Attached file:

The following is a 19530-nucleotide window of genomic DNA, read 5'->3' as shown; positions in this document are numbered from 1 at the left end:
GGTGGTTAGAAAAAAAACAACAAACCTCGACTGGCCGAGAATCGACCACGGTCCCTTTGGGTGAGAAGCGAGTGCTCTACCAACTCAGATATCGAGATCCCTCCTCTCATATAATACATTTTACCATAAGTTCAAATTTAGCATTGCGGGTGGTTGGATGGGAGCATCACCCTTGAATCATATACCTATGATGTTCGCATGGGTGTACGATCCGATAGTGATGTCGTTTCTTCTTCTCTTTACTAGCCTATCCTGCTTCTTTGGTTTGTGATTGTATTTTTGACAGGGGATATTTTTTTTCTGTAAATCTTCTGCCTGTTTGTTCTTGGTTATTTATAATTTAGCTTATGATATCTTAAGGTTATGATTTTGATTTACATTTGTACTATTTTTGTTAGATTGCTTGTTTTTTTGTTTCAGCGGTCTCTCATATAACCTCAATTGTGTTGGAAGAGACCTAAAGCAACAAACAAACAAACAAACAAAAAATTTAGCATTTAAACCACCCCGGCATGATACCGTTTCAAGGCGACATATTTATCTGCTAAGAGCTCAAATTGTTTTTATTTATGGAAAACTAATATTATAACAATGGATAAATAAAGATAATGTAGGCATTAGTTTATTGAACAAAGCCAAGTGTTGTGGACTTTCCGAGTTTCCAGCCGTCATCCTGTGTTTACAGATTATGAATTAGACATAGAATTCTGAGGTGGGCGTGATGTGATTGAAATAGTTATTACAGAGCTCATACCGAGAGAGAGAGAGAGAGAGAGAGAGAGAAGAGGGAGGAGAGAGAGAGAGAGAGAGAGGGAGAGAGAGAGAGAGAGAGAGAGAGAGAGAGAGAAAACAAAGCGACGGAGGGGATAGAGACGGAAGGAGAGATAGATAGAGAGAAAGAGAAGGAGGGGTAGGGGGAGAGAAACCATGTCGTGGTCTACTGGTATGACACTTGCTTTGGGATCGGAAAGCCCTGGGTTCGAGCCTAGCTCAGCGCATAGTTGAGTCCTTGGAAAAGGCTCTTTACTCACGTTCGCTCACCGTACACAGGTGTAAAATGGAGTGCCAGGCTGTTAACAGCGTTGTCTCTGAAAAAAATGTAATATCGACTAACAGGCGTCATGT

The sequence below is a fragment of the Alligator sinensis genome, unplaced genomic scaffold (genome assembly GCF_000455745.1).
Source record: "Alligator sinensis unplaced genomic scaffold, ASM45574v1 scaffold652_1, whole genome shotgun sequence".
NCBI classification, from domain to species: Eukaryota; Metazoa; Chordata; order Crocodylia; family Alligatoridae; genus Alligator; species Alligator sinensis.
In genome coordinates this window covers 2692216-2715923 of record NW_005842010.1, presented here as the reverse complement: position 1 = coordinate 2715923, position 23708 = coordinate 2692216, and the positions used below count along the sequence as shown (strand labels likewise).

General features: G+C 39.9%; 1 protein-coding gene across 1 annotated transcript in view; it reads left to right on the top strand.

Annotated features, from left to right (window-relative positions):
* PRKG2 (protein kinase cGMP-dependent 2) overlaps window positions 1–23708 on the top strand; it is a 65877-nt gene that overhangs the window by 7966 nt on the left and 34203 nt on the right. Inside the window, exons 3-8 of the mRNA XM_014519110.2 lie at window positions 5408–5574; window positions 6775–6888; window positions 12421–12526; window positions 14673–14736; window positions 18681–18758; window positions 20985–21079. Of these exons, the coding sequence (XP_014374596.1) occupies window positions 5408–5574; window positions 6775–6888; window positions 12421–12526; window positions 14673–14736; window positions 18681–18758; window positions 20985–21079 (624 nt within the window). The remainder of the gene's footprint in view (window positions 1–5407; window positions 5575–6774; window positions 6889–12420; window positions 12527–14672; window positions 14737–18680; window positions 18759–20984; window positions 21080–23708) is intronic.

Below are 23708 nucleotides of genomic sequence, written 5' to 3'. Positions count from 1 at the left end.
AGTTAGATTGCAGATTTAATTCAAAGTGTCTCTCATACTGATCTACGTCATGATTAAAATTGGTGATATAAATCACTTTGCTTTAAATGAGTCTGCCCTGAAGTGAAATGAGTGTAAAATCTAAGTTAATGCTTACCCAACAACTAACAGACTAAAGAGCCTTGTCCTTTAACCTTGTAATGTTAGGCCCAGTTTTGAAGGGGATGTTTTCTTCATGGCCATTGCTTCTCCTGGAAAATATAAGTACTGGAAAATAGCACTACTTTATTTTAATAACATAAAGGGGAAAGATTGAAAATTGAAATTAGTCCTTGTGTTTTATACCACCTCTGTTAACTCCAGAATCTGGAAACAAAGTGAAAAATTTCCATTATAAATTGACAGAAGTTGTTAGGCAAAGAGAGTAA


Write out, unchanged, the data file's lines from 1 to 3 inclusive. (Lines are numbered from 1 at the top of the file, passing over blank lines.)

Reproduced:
The following is a 19530-nucleotide window of genomic DNA, read 5'->3' as shown; positions in this document are numbered from 1 at the left end:
GGTGGTTAGAAAAAAAACAACAAACCTCGACTGGCCGAGAATCGACCACGGTCCCTTTGGGTGAGAAGCGAGTGCTCTACCAACTCAGATATCGAGATCCCTCCTCTCATATAATACATTTTACCATAAGTTCAAATTTAGCATTGCGGGTGGTTGGATGGGAGCATCACCCTTGAATCATATACCTATGATGTTCGCATGGGTGTACGATCCGATAGTGATGTCGTTTCTTCTTCTCTTTACTAGCCTATCCTGCTTCTTTGGTTTGTGATTGTATTTTTGACAGGGGATATTTTTTTTCTGTAAATCTTCTGCCTGTTTGTTCTTGGTTATTTATAATTTAGCTTATGATATCTTAAGGTTATGATTTTGATTTACATTTGTACTATTTTTGTTAGATTGCTTGTTTTTTTGTTTCAGCGGTCTCTCATATAACCTCAATTGTGTTGGAAGAGACCTAAAGCAACAAACAAACAAACAAACAAAAAATTTAGCATTTAAACCACCCCGGCATGATACCGTTTCAAGGCGACATATTTATCTGCTAAGAGCTCAAATTGTTTTTATTTATGGAAAACTAATATTATAACAATGGATAAATAAAGATAATGTAGGCATTAGTTTATTGAACAAAGCCAAGTGTTGTGGACTTTCCGAGTTTCCAGCCGTCATCCTGTGTTTACAGATTATGAATTAGACATAGAATTCTGAGGTGGGCGTGATGTGATTGAAATAGTTATTACAGAGCTCATACCGAGAGAGAGAGAGAGAGAGAGAGAGAGAAGAGGGAGGAGAGAGAGAGAGAGAGAGAGGGAGAGAGAGAGAGAGAGAGAGAGAGAGAGAGAGAAAACAAAGCGACGGAGGGGATAGAGACGGAAGGAGAGATAGATAGAGAGAAAGAGAAGGAGGGGTAGGGGGAGAGAAACCATGTCGTGGTCTACTGGTATGACACTTGCTTTGGGATCGGAAAGCCCTGGGTTCGAGCCTAGCTCAGCGCATAGTTGAGTCCTTGGAAAAGGCTCTTTACTCACGTTCGCTCACCGTACACAGGTGTAAAATGGAGTGCCAGGCTGTTAACAGCGTTGTCTCTGAAAAAAATGTAATATCGACTAACAGGCGTCATGT

The sequence below is a fragment of the Alligator sinensis genome, unplaced genomic scaffold (genome assembly GCF_000455745.1).